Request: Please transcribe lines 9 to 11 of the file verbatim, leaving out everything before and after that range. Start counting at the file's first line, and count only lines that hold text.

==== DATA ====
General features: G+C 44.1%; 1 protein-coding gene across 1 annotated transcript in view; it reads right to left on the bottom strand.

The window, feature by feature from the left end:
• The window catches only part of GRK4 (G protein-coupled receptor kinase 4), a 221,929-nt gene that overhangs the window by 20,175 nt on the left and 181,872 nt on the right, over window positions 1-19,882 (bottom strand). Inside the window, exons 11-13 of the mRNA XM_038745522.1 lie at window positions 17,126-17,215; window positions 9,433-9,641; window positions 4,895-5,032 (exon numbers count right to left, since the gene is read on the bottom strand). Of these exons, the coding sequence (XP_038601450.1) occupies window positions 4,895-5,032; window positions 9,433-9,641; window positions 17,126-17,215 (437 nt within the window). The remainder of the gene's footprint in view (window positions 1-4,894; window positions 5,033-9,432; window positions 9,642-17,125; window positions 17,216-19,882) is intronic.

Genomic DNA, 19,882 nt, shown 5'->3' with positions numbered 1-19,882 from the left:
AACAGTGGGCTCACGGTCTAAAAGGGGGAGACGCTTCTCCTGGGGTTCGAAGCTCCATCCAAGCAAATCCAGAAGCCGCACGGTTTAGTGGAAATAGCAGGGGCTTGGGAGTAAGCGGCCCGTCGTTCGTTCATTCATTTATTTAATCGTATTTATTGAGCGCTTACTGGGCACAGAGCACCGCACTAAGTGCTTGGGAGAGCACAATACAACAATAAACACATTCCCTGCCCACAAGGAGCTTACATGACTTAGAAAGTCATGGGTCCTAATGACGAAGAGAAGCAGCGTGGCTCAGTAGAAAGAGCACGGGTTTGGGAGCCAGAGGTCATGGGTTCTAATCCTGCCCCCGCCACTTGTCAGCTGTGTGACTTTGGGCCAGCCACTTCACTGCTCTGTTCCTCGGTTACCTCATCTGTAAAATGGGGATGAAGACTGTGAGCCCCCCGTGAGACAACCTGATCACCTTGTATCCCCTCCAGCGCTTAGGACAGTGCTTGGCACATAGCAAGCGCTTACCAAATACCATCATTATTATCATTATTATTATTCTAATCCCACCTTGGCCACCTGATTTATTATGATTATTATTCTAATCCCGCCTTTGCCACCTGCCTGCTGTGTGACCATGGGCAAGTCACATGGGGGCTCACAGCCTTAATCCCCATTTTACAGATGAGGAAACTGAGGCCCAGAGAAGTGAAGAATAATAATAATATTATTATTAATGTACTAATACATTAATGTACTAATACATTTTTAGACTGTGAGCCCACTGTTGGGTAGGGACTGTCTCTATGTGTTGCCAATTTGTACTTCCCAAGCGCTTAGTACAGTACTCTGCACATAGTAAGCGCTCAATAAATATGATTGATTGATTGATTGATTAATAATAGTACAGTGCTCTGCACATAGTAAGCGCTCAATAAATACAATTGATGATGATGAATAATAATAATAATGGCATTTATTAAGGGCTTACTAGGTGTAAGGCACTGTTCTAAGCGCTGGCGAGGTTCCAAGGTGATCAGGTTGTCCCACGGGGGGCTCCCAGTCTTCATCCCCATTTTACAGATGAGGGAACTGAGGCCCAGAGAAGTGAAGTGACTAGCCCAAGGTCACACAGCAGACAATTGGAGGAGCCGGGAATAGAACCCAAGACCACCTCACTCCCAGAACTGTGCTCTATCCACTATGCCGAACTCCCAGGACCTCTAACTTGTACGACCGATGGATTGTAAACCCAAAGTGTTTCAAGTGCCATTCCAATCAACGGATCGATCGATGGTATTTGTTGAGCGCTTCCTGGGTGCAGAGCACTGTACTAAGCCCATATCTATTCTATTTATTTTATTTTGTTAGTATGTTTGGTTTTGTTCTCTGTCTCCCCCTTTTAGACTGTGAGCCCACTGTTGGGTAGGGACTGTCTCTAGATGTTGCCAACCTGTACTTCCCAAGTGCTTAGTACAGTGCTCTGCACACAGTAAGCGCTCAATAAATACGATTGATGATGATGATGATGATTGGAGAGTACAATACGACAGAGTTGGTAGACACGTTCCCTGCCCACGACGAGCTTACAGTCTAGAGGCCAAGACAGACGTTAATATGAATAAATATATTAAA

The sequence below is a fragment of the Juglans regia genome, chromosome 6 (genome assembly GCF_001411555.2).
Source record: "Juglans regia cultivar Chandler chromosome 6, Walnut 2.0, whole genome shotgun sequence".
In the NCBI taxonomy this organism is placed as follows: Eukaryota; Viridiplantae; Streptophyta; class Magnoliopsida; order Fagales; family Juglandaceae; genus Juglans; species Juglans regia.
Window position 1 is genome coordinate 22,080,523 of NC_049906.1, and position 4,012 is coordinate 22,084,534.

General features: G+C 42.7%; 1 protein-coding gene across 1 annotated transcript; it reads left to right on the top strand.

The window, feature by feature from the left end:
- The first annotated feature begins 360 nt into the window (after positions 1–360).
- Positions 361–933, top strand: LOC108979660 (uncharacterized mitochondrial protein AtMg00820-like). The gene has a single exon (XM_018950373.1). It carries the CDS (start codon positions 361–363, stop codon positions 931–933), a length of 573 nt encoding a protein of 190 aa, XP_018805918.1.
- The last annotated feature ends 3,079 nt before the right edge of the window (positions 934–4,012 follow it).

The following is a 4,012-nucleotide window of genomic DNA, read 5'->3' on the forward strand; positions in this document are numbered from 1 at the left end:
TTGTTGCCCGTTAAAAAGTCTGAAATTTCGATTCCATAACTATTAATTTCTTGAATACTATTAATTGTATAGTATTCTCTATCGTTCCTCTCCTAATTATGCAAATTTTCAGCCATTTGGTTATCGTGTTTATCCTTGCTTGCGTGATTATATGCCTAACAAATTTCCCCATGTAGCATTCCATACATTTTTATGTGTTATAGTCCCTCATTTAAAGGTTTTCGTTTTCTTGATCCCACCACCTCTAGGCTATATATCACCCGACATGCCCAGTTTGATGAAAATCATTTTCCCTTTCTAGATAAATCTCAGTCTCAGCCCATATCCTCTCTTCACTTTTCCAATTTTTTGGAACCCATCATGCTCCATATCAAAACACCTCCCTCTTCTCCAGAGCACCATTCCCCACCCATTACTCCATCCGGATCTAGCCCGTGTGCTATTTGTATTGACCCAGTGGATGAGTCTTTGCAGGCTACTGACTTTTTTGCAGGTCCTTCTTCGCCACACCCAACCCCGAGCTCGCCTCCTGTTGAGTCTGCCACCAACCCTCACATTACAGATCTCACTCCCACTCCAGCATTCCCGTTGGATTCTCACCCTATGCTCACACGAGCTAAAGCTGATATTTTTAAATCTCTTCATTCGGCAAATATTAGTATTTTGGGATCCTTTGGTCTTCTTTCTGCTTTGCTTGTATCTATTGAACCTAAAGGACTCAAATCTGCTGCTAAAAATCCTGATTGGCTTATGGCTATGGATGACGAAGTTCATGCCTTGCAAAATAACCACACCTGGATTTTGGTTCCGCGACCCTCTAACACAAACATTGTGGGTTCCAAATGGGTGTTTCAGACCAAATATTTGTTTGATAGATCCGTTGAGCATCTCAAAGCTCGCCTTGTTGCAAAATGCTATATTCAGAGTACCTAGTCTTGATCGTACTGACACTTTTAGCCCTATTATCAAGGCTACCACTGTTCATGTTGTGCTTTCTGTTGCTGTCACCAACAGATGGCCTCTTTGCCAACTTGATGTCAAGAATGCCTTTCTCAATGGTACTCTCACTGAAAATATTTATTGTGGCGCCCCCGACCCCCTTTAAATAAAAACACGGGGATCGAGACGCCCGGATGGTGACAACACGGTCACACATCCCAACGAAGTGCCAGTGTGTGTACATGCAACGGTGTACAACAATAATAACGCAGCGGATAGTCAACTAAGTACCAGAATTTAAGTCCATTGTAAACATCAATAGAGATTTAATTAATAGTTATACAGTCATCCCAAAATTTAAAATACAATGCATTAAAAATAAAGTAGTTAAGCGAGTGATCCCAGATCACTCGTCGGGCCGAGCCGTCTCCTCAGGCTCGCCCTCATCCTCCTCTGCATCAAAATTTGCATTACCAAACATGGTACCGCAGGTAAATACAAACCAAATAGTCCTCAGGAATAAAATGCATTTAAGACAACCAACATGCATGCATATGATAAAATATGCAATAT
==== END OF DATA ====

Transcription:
Window position 1 is genome coordinate 22,080,523 of NC_049906.1, and position 4,012 is coordinate 22,084,534.

General features: G+C 42.7%; 1 protein-coding gene across 1 annotated transcript; it reads left to right on the top strand.

The window, feature by feature from the left end: